Today, Thomas Blanton, director of The National Security Archive, which has filed more than 30,000 Freedom of Information and declassification requests over the last two decades, is testifying to a House Subcommittee about "the growing problem of government secrecy and the danger it poses to our security."
Blanton's slideshow and prepared statement are well worth reading in full (check out the graph showing "the Rise and Fall of Declassification," for starters). His basic point: Openness makes us safer.
The number one lesson of 9/11 is that the "relevant players" include the public, front and center. As the staff director of the Congressional Joint Inquiry on 9/11 found, "The record suggests that, prior to September 11th, the U.S. intelligence and law enforcement communities were fighting a war against terrorism largely without the benefit of what some would call their most potent weapon in that effort: an alert and informed American public. One need look no further for proof of the latter point than the heroics of the passengers on Flight 93 or the quick action of the flight attendant who identified shoe bomber Richard Reid." After all, the only part of our national security apparatus that actually prevented casualties on 9/11 was the citizenry […]
The entire 9/11 Commission report includes only one finding that the attacks might have been prevented. […] [T]he hijackers' paymaster, Ramzi Binalshibh … commented that if the organizers, particularly Khalid Sheikh Mohammed, had known that the so-called 20th hijacker, Zacarias Moussaoui, had been arrested at his Minnesota flight school (he only wanted to fly, not to take off or land) on immigration charges, then Bin Ladin and KSM would have called off the 9/11 attacks. And wisely so, because news of that arrest would have alerted the FBI agent in Phoenix who warned of Islamic militants in flight schools in a July 2001 memo that vanished into the FBI's vaults in Washington. The Commission's wording is important here: only "publicity" could have derailed the attacks. […]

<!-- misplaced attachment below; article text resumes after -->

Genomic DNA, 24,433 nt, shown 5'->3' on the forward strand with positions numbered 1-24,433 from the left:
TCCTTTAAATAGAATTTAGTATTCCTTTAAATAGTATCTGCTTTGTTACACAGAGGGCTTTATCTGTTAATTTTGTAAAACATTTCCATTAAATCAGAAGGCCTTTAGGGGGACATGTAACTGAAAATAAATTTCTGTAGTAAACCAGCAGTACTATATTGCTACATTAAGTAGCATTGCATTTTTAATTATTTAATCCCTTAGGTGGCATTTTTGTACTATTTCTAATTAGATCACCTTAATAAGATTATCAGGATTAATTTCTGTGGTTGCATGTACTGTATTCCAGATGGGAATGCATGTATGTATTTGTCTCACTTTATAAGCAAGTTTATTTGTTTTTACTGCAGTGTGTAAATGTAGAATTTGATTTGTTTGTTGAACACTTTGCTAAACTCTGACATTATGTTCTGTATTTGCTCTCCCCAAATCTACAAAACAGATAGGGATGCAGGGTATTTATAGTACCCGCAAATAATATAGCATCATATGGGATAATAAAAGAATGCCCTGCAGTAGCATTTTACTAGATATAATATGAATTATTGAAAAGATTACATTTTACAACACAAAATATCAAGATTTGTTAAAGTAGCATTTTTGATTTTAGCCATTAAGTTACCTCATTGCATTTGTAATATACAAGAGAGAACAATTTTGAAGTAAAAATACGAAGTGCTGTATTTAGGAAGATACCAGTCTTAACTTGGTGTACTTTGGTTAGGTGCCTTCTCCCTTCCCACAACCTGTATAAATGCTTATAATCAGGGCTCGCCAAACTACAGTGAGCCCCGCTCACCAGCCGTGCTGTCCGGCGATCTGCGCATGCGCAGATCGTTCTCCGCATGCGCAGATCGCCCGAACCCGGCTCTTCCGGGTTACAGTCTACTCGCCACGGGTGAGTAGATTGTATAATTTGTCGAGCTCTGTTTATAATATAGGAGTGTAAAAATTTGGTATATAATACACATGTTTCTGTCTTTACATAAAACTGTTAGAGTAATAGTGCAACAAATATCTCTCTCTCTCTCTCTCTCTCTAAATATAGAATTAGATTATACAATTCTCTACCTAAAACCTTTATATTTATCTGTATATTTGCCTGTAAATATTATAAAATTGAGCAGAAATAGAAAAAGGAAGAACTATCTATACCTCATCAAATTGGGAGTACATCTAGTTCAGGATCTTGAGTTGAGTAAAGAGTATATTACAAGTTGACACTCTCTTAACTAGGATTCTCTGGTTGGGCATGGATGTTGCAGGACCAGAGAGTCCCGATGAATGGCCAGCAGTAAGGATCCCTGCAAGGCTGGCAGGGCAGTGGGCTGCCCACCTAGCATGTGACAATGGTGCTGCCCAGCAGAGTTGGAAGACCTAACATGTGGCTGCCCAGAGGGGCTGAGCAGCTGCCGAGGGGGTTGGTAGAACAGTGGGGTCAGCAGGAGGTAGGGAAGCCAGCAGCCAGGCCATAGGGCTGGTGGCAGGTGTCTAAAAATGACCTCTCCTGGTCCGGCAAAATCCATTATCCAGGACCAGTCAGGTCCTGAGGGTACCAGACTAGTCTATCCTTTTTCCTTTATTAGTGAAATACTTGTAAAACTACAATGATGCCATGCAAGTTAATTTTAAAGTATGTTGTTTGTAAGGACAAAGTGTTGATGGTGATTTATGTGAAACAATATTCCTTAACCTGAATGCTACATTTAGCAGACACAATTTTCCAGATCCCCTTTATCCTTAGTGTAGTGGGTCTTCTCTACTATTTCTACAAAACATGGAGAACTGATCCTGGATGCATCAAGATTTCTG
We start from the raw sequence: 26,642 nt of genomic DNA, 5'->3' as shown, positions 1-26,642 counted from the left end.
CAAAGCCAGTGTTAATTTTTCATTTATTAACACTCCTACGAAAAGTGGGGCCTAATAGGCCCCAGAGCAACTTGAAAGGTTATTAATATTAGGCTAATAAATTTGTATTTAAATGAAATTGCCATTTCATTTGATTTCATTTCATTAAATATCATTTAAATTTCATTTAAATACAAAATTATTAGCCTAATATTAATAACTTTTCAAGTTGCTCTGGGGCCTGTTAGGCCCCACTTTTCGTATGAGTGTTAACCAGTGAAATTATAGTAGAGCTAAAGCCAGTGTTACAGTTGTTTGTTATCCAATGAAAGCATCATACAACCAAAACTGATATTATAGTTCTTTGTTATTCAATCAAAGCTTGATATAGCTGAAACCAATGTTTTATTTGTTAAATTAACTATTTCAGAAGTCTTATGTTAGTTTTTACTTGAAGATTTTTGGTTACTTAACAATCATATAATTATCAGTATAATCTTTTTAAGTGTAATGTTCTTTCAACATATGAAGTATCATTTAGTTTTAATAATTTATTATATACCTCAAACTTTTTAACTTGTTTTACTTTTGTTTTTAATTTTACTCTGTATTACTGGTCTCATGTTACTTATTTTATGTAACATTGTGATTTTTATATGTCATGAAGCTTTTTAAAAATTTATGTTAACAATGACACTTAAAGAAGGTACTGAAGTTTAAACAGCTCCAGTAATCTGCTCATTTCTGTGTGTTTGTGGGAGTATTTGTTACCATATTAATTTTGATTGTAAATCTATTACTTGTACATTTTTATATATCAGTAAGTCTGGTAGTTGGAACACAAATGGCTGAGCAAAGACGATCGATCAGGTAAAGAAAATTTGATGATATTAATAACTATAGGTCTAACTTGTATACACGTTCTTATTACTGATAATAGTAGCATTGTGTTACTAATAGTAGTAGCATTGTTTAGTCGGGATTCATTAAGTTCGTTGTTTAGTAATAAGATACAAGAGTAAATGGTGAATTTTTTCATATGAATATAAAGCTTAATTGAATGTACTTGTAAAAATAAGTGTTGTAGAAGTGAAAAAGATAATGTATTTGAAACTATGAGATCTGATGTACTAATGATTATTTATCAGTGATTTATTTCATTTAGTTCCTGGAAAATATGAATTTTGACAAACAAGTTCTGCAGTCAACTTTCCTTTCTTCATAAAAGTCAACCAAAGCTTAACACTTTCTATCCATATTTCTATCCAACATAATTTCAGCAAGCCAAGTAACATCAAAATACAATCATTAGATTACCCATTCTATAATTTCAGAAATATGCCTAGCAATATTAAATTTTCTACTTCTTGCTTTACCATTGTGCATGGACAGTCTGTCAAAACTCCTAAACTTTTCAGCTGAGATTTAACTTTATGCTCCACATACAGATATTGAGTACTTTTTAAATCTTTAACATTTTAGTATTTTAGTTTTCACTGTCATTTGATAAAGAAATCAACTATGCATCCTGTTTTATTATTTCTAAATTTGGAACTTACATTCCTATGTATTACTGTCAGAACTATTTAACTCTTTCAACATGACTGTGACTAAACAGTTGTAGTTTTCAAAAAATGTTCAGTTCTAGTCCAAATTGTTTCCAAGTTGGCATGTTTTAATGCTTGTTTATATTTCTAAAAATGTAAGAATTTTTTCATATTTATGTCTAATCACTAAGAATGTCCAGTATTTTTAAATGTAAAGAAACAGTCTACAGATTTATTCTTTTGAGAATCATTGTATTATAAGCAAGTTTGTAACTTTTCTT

Yes, there are real secrets that must be protected, but the lesson of 9/11 is that we are losing protection by too much secrecy. The risk is that by keeping information secret, we make ourselves vulnerable. The risk is that when we keep our vulnerabilities secret, we avoid fixing them. In an open society, it is only by exposure that problems get fixed. In a distributed information networked world, secrecy creates risk—risk of inefficiency, ignorance, inaction, as in 9/11.
I quoted Blanton in a column about the Bush Administration's secrecy last August.